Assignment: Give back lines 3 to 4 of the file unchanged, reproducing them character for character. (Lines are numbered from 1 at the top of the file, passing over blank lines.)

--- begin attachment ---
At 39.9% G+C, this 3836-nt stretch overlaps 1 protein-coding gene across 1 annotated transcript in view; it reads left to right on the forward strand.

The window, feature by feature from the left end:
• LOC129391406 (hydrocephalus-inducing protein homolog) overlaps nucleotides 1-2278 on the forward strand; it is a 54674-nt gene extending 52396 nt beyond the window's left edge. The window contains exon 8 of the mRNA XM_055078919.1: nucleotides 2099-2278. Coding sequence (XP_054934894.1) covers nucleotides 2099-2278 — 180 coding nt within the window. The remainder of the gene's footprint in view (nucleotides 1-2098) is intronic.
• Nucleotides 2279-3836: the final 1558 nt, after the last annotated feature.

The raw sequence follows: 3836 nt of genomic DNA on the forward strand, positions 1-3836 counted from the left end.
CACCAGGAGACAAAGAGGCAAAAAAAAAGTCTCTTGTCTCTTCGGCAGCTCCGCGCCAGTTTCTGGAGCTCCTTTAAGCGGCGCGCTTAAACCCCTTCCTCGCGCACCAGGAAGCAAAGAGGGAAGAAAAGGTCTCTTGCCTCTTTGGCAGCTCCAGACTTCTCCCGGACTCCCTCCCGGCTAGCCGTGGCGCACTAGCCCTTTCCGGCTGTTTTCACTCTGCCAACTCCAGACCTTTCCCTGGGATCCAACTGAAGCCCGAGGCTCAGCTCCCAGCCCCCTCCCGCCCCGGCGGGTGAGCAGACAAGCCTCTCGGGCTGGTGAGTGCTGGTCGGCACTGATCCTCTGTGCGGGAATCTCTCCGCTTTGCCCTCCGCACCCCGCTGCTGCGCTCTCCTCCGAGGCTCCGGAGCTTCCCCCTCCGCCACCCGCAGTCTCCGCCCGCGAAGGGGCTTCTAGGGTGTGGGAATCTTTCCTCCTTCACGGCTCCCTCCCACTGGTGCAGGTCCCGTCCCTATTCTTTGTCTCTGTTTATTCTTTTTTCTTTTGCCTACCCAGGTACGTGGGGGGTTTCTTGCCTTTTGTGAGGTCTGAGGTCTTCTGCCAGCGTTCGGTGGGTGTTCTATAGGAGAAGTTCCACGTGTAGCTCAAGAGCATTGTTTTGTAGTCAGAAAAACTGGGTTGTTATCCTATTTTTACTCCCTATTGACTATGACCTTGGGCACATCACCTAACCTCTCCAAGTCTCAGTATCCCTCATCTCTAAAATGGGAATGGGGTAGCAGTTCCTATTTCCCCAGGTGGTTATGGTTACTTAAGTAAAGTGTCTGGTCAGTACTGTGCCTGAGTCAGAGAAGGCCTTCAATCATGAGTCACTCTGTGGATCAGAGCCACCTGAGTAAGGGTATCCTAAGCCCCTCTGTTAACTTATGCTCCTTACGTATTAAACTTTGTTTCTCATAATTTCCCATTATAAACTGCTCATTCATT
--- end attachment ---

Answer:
• LOC129391406 (hydrocephalus-inducing protein homolog) overlaps nucleotides 1-2278 on the forward strand; it is a 54674-nt gene extending 52396 nt beyond the window's left edge. The window contains exon 8 of the mRNA XM_055078919.1: nucleotides 2099-2278. Coding sequence (XP_054934894.1) covers nucleotides 2099-2278 — 180 coding nt within the window. The remainder of the gene's footprint in view (nucleotides 1-2098) is intronic.
• Nucleotides 2279-3836: the final 1558 nt, after the last annotated feature.